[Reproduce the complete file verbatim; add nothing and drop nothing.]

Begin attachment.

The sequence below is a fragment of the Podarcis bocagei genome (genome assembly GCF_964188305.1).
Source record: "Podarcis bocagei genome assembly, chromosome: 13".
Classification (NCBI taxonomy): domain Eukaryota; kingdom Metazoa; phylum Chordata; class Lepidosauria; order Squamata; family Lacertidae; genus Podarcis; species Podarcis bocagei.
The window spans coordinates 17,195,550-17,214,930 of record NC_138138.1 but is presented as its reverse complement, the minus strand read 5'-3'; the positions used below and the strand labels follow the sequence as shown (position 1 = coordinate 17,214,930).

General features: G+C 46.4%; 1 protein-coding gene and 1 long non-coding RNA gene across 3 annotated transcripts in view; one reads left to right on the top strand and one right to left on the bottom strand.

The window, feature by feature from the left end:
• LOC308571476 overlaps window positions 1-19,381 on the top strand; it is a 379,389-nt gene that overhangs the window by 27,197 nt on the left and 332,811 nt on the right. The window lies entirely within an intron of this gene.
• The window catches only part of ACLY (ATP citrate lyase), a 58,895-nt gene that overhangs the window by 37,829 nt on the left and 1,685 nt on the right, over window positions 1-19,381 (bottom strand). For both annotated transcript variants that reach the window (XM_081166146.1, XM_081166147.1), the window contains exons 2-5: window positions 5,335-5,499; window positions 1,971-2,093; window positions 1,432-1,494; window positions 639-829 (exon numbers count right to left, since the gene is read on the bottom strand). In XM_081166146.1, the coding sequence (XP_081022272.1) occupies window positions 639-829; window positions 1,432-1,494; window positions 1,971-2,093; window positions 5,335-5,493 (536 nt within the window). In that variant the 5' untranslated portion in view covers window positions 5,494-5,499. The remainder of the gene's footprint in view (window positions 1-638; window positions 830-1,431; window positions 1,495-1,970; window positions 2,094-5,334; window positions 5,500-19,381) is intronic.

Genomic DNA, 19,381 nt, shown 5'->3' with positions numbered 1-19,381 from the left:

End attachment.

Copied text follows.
The sequence below is a fragment of the Podarcis bocagei genome (genome assembly GCF_964188305.1).
Source record: "Podarcis bocagei genome assembly, chromosome: 13".
Classification (NCBI taxonomy): domain Eukaryota; kingdom Metazoa; phylum Chordata; class Lepidosauria; order Squamata; family Lacertidae; genus Podarcis; species Podarcis bocagei.
The window spans coordinates 17,195,550-17,214,930 of record NC_138138.1 but is presented as its reverse complement, the minus strand read 5'-3'; the positions used below and the strand labels follow the sequence as shown (position 1 = coordinate 17,214,930).

General features: G+C 46.4%; 1 protein-coding gene and 1 long non-coding RNA gene across 3 annotated transcripts in view; one reads left to right on the top strand and one right to left on the bottom strand.

The window, feature by feature from the left end:
• LOC308571476 overlaps window positions 1-19,381 on the top strand; it is a 379,389-nt gene that overhangs the window by 27,197 nt on the left and 332,811 nt on the right. The window lies entirely within an intron of this gene.
• The window catches only part of ACLY (ATP citrate lyase), a 58,895-nt gene that overhangs the window by 37,829 nt on the left and 1,685 nt on the right, over window positions 1-19,381 (bottom strand). For both annotated transcript variants that reach the window (XM_081166146.1, XM_081166147.1), the window contains exons 2-5: window positions 5,335-5,499; window positions 1,971-2,093; window positions 1,432-1,494; window positions 639-829 (exon numbers count right to left, since the gene is read on the bottom strand). In XM_081166146.1, the coding sequence (XP_081022272.1) occupies window positions 639-829; window positions 1,432-1,494; window positions 1,971-2,093; window positions 5,335-5,493 (536 nt within the window). In that variant the 5' untranslated portion in view covers window positions 5,494-5,499. The remainder of the gene's footprint in view (window positions 1-638; window positions 830-1,431; window positions 1,495-1,970; window positions 2,094-5,334; window positions 5,500-19,381) is intronic.

Genomic DNA, 19,381 nt, shown 5'->3' with positions numbered 1-19,381 from the left: